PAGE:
Easy and effective therapy to restore sight: Engineered virus will improve gene therapy for blinding eye diseases Researchers at UC Berkeley have developed an easier and more effective method for inserting genes into eye cells that could greatly expand gene therapy to help restore sight to patients with blinding diseases ranging from inherited defects like retinitis pigmentosa to degenerative illnesses of old age, such as macular degeneration. Unlike current treatments, the new procedure is quick and surgically non-invasive, and it delivers normal genes to hard-to-reach cells throughout the entire retina. Over the last six years, several groups have successfully treated people with a rare inherited eye disease by injecting a virus with a normal gene directly into the retina of an eye with a defective gene.

Columbia Engineers Prove Graphene is Strongest Material July 21, 2008 Columbia Engineers Prove Graphene is the Strongest Material Research scientists at Columbia University’s Fu Foundation School of Engineering and Applied Science have achieved a breakthrough by proving that the carbon material graphene is the strongest material ever measured. Graphene holds great promise for the development of nano-scale devices and equipment.

Optical properties of carbon nanotubes Within materials science, the optical properties of carbon nanotubes refer specifically to the absorption, photoluminescence (fluorescence), and Raman spectroscopy of carbon nanotubes. Spectroscopic methods offer the possibility of quick and non-destructive characterization of relatively large amounts of carbon nanotubes. There is a strong demand for such characterization from the industrial point of view: numerous parameters of the nanotube synthesis can be changed, intentionally or unintentionally, to alter the nanotube quality. As shown below, optical absorption, photoluminescence and Raman spectroscopies allow quick and reliable characterization of this "nanotube quality" in terms of non-tubular carbon content, structure (chirality) of the produced nanotubes, and structural defects.

Nanotechnology Nanotechnology ("nanotech") is the manipulation of matter on an atomic, molecular, and supramolecular scale. The earliest, widespread description of nanotechnology[1][2] referred to the particular technological goal of precisely manipulating atoms and molecules for fabrication of macroscale products, also now referred to as molecular nanotechnology. A more generalized description of nanotechnology was subsequently established by the National Nanotechnology Initiative, which defines nanotechnology as the manipulation of matter with at least one dimension sized from 1 to 100 nanometers. This definition reflects the fact that quantum mechanical effects are important at this quantum-realm scale, and so the definition shifted from a particular technological goal to a research category inclusive of all types of research and technologies that deal with the special properties of matter that occur below the given size threshold. Origins[edit] Comparison of Nanomaterials Sizes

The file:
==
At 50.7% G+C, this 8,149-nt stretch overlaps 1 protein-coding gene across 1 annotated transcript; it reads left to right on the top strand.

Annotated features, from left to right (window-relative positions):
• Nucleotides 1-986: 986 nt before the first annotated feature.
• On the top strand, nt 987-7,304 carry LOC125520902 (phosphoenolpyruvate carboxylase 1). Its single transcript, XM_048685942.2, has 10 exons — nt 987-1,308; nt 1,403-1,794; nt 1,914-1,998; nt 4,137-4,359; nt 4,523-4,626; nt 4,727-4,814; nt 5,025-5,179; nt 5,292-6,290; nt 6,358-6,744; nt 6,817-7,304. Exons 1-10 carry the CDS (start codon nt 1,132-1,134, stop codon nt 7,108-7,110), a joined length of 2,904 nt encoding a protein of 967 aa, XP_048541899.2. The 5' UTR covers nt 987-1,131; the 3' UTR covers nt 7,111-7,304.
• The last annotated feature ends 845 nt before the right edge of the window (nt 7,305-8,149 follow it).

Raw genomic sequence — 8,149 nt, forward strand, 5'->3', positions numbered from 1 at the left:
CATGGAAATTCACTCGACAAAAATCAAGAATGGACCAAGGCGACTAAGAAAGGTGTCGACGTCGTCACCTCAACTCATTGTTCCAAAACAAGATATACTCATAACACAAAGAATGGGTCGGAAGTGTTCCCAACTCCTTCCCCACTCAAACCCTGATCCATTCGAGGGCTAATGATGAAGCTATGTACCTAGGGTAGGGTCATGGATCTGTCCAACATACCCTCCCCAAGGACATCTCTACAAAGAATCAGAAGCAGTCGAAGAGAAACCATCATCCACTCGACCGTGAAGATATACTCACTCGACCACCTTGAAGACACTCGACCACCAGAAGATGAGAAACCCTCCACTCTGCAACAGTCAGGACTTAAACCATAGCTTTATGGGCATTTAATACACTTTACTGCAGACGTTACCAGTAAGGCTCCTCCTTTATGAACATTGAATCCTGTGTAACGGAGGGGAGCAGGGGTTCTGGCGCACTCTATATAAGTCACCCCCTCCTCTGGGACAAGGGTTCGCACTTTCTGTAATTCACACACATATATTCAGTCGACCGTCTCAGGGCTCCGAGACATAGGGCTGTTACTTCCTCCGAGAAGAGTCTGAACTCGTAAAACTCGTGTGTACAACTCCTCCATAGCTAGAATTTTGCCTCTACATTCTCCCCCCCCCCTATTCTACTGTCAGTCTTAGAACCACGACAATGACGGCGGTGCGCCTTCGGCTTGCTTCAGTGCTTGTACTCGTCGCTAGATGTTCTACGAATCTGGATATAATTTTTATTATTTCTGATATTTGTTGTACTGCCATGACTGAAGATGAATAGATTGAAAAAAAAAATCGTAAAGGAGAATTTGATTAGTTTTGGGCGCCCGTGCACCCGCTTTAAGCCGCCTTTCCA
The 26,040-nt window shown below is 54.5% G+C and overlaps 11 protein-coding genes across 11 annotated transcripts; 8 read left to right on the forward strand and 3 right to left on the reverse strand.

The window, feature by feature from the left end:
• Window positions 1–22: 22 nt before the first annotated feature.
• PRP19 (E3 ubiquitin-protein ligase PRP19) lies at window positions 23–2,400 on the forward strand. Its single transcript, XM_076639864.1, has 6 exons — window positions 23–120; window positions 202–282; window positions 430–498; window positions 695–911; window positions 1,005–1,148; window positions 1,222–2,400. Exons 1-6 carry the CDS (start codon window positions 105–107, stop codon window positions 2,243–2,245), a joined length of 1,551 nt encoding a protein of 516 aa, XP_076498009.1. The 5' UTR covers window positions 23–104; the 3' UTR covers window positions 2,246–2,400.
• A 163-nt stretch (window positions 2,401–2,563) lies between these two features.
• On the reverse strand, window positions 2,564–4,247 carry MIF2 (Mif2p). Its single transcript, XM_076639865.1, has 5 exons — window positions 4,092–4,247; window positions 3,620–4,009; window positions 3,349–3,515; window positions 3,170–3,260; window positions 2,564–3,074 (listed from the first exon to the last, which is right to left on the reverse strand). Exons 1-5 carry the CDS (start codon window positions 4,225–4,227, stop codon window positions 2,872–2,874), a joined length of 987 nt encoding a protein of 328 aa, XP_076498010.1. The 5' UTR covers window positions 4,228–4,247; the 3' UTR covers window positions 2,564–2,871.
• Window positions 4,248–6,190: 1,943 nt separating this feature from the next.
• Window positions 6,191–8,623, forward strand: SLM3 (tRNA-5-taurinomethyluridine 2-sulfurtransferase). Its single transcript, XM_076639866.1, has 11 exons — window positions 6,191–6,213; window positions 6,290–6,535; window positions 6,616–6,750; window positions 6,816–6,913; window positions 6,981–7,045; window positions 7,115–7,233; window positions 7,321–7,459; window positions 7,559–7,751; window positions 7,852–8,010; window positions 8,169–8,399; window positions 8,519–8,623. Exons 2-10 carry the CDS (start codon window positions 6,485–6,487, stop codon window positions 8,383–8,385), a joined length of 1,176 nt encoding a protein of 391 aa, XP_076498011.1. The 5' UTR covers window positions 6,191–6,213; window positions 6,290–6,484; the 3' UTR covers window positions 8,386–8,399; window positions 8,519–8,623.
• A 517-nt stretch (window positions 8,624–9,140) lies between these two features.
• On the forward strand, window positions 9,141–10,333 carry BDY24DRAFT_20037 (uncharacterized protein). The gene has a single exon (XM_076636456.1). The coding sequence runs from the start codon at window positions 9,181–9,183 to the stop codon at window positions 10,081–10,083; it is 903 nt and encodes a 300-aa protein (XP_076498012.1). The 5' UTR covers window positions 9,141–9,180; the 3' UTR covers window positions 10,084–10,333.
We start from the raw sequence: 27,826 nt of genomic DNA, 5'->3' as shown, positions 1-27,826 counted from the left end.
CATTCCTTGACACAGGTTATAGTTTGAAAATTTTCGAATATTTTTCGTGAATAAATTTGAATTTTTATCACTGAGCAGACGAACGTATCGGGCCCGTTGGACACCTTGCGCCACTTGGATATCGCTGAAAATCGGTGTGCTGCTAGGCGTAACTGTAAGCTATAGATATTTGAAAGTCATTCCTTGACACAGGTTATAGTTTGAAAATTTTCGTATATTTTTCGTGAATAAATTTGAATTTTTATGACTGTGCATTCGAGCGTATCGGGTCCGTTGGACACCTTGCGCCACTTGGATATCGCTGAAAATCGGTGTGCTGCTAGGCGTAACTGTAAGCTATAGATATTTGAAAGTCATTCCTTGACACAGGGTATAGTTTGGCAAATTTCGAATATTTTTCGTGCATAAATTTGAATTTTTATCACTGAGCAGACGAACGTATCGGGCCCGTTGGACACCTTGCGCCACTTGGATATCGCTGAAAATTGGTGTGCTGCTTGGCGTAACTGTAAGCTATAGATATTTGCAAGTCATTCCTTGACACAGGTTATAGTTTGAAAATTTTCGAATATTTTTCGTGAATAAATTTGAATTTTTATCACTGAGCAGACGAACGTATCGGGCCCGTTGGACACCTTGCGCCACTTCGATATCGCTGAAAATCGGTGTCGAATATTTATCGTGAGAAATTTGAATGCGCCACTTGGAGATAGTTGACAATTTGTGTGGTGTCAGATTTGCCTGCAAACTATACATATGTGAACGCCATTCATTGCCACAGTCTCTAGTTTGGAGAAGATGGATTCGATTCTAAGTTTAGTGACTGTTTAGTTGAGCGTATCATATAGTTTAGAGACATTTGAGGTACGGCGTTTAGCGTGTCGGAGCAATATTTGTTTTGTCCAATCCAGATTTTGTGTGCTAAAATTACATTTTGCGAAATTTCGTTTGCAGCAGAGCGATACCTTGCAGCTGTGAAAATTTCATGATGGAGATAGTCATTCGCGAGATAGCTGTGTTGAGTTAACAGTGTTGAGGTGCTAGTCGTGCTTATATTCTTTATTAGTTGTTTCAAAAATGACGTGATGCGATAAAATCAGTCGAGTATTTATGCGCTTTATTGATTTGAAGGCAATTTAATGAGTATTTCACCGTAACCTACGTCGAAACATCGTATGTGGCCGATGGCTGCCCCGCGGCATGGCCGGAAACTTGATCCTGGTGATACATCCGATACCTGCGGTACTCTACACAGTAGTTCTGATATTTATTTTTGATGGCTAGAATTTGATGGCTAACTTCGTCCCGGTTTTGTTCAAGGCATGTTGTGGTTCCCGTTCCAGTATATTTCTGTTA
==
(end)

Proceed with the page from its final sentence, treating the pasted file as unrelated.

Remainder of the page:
Tiny buckyballs squeeze hydrogen like giant Jupiter (3/21/2008) Carbon cages can hold super-dense volumes of nearly metallic hydrogen Hydrogen could be a clean, abundant energy source, but it's difficult to store in bulk. In new research, materials scientists at Rice University have made the surprising discovery that tiny carbon capsules called buckyballs are so strong they can hold volumes of hydrogen nearly as dense as those at the center of Jupiter. The research appears on the March 2008 cover of the American Chemical Society's journal Nano Letters. "Based on our calculations, it appears that some buckyballs are capable of holding volumes of hydrogen so dense as to be almost metallic," said lead researcher Boris Yakobson, professor of mechanical engineering and materials science at Rice.